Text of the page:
Bringing the era of nuclear weapons to an end in the name of humanity

27 March 2017

United Nations Conference to Negotiate a Legally Binding Instrument to Prohibit Nuclear Weapons, Leading to their Total Elimination.  Statement of Mr Peter Maurer, President of the ICRC.

I am honoured to address this United Nations Conference to negotiate a legally binding instrument to prohibit nuclear weapons, leading towards their total elimination.

The prohibition and elimination of nuclear weapons is a humanitarian imperative.

The International Committee of the Red Cross and the International Red Cross and Red Crescent Movement know this all too well. In 1945, we witnessed first-hand the horrific effects of the atomic bombs in Hiroshima and Nagasaki, as we attempted to bring relief to the dying and injured. Seventy-two years on, we bear witness to the long-term effects of nuclear weapons, as Japanese Red Cross hospitals continue to treat many thousands of victims of cancers caused by radiation exposure. Evidence of the indiscriminate effects and unspeakable suffering caused by nuclear weapons raise significant doubts about their compatibility with international humanitarian law. And today, a large majority of States recognize that the catastrophic humanitarian consequences of any use of nuclear weapons must drive efforts towards nuclear disarmament, including those undertaken by this Conference.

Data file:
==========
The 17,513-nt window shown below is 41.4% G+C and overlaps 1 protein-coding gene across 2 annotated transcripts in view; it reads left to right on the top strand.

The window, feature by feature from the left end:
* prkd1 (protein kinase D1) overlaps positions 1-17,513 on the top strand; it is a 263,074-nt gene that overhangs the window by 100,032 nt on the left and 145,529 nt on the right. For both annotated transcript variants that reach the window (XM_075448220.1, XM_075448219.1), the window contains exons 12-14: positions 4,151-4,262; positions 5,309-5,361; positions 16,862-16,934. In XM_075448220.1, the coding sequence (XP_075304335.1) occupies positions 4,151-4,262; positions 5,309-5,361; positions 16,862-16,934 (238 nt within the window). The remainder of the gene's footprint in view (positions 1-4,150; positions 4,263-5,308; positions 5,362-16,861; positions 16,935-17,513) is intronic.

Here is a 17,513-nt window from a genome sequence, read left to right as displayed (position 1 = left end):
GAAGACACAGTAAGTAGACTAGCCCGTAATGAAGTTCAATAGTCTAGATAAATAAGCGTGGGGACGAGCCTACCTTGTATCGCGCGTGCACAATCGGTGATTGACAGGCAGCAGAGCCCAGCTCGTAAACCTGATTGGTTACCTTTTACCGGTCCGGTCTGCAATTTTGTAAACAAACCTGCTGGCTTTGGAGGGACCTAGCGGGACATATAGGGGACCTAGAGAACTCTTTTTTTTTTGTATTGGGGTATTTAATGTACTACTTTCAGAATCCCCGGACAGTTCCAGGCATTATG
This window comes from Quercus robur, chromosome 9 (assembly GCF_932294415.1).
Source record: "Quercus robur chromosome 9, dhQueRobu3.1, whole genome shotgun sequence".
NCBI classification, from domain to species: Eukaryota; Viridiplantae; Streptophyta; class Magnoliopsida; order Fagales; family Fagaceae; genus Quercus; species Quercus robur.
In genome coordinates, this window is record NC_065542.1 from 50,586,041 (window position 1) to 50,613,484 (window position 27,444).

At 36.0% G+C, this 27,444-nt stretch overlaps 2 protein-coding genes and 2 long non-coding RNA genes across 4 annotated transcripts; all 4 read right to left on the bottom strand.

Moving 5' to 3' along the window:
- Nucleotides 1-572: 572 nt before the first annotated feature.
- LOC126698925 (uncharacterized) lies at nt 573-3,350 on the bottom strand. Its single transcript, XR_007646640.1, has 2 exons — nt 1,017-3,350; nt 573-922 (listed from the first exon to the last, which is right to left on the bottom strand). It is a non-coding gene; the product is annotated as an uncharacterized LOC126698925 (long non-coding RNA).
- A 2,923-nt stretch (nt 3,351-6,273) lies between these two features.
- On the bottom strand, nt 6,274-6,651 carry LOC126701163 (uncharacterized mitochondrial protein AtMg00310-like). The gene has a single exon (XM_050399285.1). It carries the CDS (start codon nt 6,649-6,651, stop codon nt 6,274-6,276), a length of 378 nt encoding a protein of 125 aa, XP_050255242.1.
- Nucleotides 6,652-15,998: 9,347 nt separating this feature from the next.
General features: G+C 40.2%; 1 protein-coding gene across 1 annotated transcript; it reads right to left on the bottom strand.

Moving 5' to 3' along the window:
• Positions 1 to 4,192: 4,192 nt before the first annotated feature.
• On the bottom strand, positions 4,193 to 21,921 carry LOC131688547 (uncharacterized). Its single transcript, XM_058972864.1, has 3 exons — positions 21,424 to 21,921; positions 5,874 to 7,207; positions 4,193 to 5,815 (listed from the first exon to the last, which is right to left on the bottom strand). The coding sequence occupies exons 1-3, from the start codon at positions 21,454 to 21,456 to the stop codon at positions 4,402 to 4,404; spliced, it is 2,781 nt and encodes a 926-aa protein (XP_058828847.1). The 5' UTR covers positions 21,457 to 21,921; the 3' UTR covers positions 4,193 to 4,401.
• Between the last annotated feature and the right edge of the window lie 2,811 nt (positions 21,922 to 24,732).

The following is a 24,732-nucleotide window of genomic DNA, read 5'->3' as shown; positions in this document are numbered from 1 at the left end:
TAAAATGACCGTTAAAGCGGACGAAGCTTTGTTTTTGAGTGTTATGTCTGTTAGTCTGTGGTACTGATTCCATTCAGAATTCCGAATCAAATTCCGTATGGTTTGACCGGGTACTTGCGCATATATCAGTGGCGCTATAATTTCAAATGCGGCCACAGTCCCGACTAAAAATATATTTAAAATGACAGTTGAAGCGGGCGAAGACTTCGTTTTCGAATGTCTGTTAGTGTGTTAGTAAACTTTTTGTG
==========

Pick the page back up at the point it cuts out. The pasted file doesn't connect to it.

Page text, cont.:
The historic significance of this Conference cannot be overstated. More than seven decades after calls for the elimination of nuclear weapons were first made, States are finally meeting at global level to prohibit these weapons under international law.

Of course, adopting a treaty to prohibit nuclear weapons will not make them immediately disappear. But it will reinforce the stigma against their use, support commitments to nuclear risk reduction, and be a disincentive for proliferation. It will be a concrete step towards fulfilling existing commitments for nuclear disarmament, notably those of Article VI of the Non-Proliferation Treaty. As with chemical and biological weapons, a clear and unambiguous prohibition is the cornerstone of their elimination.

Nuclear weapons are the most terrifying weapon ever invented. They are unique in their destructive power, in the unspeakable human suffering they cause, and in the impossibility of controlling their effects in space and time. They threaten irreversible harm to the environment and to future generations. Indeed, they threaten the very survival of humanity.

So it is in the name of humanity that I appeal to delegates at this Conference to work with urgency and determination, to adopt a clear and unambiguous prohibition of nuclear weapons, grounded in international humanitarian law. In doing so, you will take an essential and historic step towards bringing the era of nuclear weapons to an end.


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